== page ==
Olsson won the men's 15-kilometer race in 34 minutes, 47.5 seconds, beating overall World Cup leader Dario Cologna of Switzerland by 11.8 seconds. Alexander Legkov of Russia was third, 13.9 seconds back.
In the women's 10K race, Johaug clocked 26:16.7 to beat runaway overall leader Justyna Kowalczyk of Poland by 8.9 seconds. Kristin Stoermer Steira of Norway was 13.4 back in third.
Triple Olympic champion Marit Bjoergen of Norway pulled out of the race to rest up ahead of the worlds in Val di Fiemme, Italy, which start Feb. 21.
In downhill, rookie professional Frida Hansdotter continued her impressive inaugural campaign, placing third in the in the World Ski Championships in Schladming in Austria on Saturday.
"I am super happy," she said.
The 27-year-old was leading the event after an opening run of 50.41 seconds but ultimately succumbed to the pace of U.S. teen sensation Mikaela Shiffrin in the final.
Hansdotter has placed second in four races this season and was satisfied with a bronze in the final women's event of the World Ski Championships.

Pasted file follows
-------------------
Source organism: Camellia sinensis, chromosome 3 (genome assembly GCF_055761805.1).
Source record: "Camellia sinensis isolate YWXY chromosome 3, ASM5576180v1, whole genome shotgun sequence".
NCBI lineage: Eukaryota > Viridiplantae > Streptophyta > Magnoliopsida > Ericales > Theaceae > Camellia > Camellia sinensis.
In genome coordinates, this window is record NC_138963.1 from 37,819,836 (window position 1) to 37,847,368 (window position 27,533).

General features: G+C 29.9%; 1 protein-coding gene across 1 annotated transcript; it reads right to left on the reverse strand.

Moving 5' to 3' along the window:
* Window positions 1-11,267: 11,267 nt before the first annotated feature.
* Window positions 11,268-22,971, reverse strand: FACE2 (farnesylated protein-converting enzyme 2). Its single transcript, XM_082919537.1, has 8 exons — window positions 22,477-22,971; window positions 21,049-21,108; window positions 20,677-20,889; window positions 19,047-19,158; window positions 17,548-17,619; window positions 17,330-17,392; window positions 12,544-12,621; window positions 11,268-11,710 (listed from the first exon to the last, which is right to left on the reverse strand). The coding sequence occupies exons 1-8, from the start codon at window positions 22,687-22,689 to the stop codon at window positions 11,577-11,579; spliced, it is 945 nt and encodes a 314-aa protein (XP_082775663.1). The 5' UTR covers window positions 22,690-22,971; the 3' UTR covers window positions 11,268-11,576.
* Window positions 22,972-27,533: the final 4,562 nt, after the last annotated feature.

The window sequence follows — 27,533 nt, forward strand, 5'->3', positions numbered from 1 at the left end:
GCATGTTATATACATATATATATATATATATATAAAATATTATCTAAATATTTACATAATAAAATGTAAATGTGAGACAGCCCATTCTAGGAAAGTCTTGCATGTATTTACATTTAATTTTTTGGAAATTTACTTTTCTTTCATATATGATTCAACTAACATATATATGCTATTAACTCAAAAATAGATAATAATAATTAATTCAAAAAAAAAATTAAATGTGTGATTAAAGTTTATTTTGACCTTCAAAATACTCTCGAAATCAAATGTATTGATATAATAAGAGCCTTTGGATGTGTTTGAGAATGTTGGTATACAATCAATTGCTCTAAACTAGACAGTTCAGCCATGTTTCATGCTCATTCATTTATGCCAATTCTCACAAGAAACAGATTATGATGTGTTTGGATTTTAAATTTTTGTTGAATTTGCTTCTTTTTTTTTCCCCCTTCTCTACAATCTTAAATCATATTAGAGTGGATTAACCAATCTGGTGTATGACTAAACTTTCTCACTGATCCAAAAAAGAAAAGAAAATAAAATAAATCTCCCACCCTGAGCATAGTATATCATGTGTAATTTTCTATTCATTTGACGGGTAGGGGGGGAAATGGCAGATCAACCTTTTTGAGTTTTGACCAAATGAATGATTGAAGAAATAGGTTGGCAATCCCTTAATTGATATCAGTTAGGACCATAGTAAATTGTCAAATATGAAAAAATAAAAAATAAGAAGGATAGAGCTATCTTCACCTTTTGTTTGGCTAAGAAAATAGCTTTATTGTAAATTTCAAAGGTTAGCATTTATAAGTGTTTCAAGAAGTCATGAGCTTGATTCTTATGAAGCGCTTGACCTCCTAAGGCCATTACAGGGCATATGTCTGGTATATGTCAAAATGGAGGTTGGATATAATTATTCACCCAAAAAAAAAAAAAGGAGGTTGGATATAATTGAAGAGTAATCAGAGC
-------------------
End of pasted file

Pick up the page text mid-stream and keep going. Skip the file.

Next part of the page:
"I did two good runs and I have a medal so I'm satisfied," she said.
Shiffrin meanwhile confirmed her status as the most promising prodigy in women's alpine skiing when she shelved her school homework long enough to win the world slalom crown.

THERE was snow stopping Sebastien Ogier at Rally Sweden.
In Christmas card conditions, the Frenchman led from SS2 to give the Volkswagen Polo R WRC its first victory in the FIA World Rally Championship—in only its second event. By scoring an additional three points for setting fastest time on the closing Power Stage, Ogier took the lead in the World Rally Circuit Ogier, 29, was chased hard by nine-time world champion Sebastien Loeb in a Citroen DS3 WRC.
It was a wintry duel of speed and precision, held over 22 deep snow covered forest roads in Sweden and Norway. Just 24.6 seconds separated the top two as they entered the penultimate stage. However, when Loeb clipped a snowbank, he knew the minor and rare error had cost him hopes of victory and he eased off.
Ogier set another fastest time on the final stage to win by 41.8 seconds—joining Loeb as the only non-Scandinavian driver ever to win Rally Sweden.
“That is an indescribable feeling,” Ogier said. “We were screaming with joy in the car.”